There are whole towns, portions of towns, communities. I was able to actually get on the ground with Senator Menendez and visit one of the Long Beach communities in New Jersey--I think it was the Long Beach community there--and saw just miles and miles and miles of shuttered businesses, one after another, along that Jersey shore. I just saw a small portion of it that day. It goes on for miles and miles and miles.
Now, just for the next minute or two, yes; insurance is going to cover some of these losses, but insurance is not going to cover it all. In the bill that we are about to talk about, and are talking about now, there is an authorization for $9 billion more for flood insurance. If we don't authorize this $9 billion, which is part of the 60, there will not be flood insurance claims paid to people who have paid into the flood insurance program. They will not be able to get out their legitimate claims. So that is one of the important reasons we should pass the supplemental.
In the final 30 seconds I have--and I will come back and speak longer--there is the mitigation part of this. After Katrina, one of the smartest things we did was to send to the communities on the gulf coast, to mitigate against future storm damage--it was about $14 billion total for several of our large Corps projects. It was a lot of money. People grumbled and complained, but, you know what. They sent it.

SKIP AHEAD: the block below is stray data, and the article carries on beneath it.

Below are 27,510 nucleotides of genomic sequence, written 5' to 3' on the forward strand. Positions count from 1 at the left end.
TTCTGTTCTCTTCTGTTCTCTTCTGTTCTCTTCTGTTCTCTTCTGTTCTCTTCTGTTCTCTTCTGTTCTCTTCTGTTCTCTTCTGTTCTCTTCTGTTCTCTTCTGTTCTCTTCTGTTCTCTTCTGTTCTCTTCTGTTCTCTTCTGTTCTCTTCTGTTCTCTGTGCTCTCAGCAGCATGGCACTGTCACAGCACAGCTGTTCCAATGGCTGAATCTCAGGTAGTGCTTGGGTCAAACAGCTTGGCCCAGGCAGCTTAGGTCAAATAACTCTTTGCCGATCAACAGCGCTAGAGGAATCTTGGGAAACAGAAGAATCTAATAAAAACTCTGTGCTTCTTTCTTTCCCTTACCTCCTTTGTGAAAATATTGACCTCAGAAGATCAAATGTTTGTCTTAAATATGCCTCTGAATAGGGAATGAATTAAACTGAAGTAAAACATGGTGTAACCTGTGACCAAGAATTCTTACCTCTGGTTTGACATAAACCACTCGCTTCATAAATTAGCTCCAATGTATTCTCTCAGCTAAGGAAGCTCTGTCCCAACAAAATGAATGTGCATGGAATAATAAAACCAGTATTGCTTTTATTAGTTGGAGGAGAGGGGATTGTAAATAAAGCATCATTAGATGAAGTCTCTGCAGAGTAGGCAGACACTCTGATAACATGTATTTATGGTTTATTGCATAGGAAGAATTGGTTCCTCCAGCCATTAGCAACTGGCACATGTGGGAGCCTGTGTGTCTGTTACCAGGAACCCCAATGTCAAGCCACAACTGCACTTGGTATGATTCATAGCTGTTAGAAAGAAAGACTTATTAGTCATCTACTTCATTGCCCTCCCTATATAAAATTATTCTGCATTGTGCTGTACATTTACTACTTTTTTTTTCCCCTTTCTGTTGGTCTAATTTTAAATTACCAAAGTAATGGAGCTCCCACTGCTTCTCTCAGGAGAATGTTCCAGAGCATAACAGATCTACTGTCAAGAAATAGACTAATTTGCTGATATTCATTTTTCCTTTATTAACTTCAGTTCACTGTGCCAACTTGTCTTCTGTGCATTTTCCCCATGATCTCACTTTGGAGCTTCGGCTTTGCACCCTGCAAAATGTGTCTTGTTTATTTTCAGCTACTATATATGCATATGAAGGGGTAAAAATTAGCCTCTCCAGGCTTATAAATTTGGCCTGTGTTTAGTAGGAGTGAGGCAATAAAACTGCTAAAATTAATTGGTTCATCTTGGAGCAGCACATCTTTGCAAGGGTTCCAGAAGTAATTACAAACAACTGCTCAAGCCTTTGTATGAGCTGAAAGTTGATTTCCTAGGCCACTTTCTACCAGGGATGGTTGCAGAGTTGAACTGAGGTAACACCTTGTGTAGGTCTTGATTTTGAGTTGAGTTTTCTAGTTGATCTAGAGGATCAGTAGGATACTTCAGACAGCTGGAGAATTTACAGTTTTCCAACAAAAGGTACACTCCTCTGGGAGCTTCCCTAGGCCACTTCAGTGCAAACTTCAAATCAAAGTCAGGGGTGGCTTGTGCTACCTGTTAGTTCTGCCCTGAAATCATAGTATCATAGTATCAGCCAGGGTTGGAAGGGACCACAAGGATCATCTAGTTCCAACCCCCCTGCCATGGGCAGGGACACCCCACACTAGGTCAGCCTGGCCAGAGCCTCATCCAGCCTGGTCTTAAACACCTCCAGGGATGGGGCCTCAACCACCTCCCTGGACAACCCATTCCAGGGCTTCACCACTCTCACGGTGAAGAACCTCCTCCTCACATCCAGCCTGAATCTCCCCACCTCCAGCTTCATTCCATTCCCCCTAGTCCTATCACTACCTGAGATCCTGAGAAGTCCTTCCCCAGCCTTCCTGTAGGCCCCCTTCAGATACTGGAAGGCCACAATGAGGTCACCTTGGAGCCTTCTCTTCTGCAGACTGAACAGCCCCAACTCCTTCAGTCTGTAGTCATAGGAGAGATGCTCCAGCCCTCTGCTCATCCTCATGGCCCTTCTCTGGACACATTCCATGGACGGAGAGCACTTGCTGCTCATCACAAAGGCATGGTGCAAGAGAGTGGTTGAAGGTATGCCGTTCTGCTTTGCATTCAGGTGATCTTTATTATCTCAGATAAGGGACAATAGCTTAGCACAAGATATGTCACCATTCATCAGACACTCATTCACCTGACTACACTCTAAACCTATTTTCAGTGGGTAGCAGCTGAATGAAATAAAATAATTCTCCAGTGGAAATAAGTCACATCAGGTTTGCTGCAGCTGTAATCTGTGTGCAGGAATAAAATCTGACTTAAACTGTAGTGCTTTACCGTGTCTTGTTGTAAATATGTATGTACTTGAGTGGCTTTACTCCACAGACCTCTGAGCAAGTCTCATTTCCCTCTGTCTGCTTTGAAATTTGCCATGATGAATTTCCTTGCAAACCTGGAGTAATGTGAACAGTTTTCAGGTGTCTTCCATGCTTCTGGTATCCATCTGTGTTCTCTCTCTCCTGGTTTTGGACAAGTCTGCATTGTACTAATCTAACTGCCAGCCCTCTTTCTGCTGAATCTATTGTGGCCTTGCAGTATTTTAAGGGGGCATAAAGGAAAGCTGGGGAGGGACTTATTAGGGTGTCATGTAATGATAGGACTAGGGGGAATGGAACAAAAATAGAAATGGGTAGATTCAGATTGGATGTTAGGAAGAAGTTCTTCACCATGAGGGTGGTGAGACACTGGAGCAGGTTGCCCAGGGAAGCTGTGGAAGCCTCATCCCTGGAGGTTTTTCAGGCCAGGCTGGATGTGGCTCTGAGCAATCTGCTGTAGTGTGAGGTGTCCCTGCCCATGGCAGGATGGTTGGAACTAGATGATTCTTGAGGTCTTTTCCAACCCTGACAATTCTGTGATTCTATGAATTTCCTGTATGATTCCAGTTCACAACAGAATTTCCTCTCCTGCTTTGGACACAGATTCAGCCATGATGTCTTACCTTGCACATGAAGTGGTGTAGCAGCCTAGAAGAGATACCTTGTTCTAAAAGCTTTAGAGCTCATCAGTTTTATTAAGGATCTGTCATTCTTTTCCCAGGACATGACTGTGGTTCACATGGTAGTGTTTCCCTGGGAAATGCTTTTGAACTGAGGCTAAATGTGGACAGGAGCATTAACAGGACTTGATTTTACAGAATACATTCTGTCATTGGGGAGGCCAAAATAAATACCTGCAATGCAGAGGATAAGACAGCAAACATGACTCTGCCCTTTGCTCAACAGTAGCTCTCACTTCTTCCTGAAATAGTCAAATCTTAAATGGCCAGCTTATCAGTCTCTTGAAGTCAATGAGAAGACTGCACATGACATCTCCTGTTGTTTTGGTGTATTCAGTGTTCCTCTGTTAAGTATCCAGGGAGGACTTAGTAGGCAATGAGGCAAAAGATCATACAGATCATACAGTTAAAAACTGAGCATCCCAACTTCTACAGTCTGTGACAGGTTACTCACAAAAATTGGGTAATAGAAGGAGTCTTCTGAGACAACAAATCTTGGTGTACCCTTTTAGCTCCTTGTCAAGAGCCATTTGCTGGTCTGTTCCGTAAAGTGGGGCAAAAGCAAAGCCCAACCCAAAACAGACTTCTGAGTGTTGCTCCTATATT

The Corps built the project on time and underbudget, and in this last storm that we had, Isaac, which just hit, which people don't even remember--we had a storm in August, the same date as Katrina--there wasn't a drop of water in Orleans Parish or Jefferson Parish except for lower parts of Jefferson, not even in Saint Bernard. Why? Because the mitigation worked.
So the two points I want to make and then, in turn, yield to Senator McCain and others who are on the floor, are this bill is not everything that was requested, but it is robust enough to do the job. No. 2, it has tools in it to help the recovery move faster, more streamlined, more efficiently. And, No. 3, mitigation works.
So as this debate goes on, I know some people are getting hardened hearts about this bill already, but I am asking you to understand that in a catastrophic disaster such as this, regular process won't work, regular appropriations won't work. Supplemental disaster funding is essential, and not just for FEMA but for transportation, for the Corps, et cetera.
I thank Senator Leahy for his leadership at a very difficult time. I will come back and speak more about this later, but I wanted to get some of these statements in the Record as we begin this debate, and I will come back and talk more about the Homeland Security portion of this bill.
I yield the floor.